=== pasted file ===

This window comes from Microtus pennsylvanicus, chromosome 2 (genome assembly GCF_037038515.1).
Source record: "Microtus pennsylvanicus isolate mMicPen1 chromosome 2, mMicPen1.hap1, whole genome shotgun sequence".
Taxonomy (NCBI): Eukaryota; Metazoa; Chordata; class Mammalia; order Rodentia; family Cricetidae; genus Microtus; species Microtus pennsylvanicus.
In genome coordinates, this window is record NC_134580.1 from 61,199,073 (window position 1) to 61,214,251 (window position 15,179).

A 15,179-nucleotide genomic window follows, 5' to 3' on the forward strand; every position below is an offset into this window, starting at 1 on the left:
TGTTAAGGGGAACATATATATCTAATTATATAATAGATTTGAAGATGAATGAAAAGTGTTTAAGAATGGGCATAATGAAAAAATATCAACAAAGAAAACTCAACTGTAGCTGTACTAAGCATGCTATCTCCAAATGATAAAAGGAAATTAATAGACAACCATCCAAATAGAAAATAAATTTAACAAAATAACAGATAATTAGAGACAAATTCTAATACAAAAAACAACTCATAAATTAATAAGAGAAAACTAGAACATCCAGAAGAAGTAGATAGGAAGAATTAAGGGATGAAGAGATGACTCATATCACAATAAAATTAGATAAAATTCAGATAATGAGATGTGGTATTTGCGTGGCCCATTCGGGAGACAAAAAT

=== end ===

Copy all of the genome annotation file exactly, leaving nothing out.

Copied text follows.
This window comes from Microtus pennsylvanicus, chromosome 2 (genome assembly GCF_037038515.1).
Source record: "Microtus pennsylvanicus isolate mMicPen1 chromosome 2, mMicPen1.hap1, whole genome shotgun sequence".
Taxonomy (NCBI): Eukaryota; Metazoa; Chordata; class Mammalia; order Rodentia; family Cricetidae; genus Microtus; species Microtus pennsylvanicus.
In genome coordinates, this window is record NC_134580.1 from 61,199,073 (window position 1) to 61,214,251 (window position 15,179).

A 15,179-nucleotide genomic window follows, 5' to 3' on the forward strand; every position below is an offset into this window, starting at 1 on the left:
TGTTAAGGGGAACATATATATCTAATTATATAATAGATTTGAAGATGAATGAAAAGTGTTTAAGAATGGGCATAATGAAAAAATATCAACAAAGAAAACTCAACTGTAGCTGTACTAAGCATGCTATCTCCAAATGATAAAAGGAAATTAATAGACAACCATCCAAATAGAAAATAAATTTAACAAAATAACAGATAATTAGAGACAAATTCTAATACAAAAAACAACTCATAAATTAATAAGAGAAAACTAGAACATCCAGAAGAAGTAGATAGGAAGAATTAAGGGATGAAGAGATGACTCATATCACAATAAAATTAGATAAAATTCAGATAATGAGATGTGGTATTTGCGTGGCCCATTCGGGAGACAAAAAT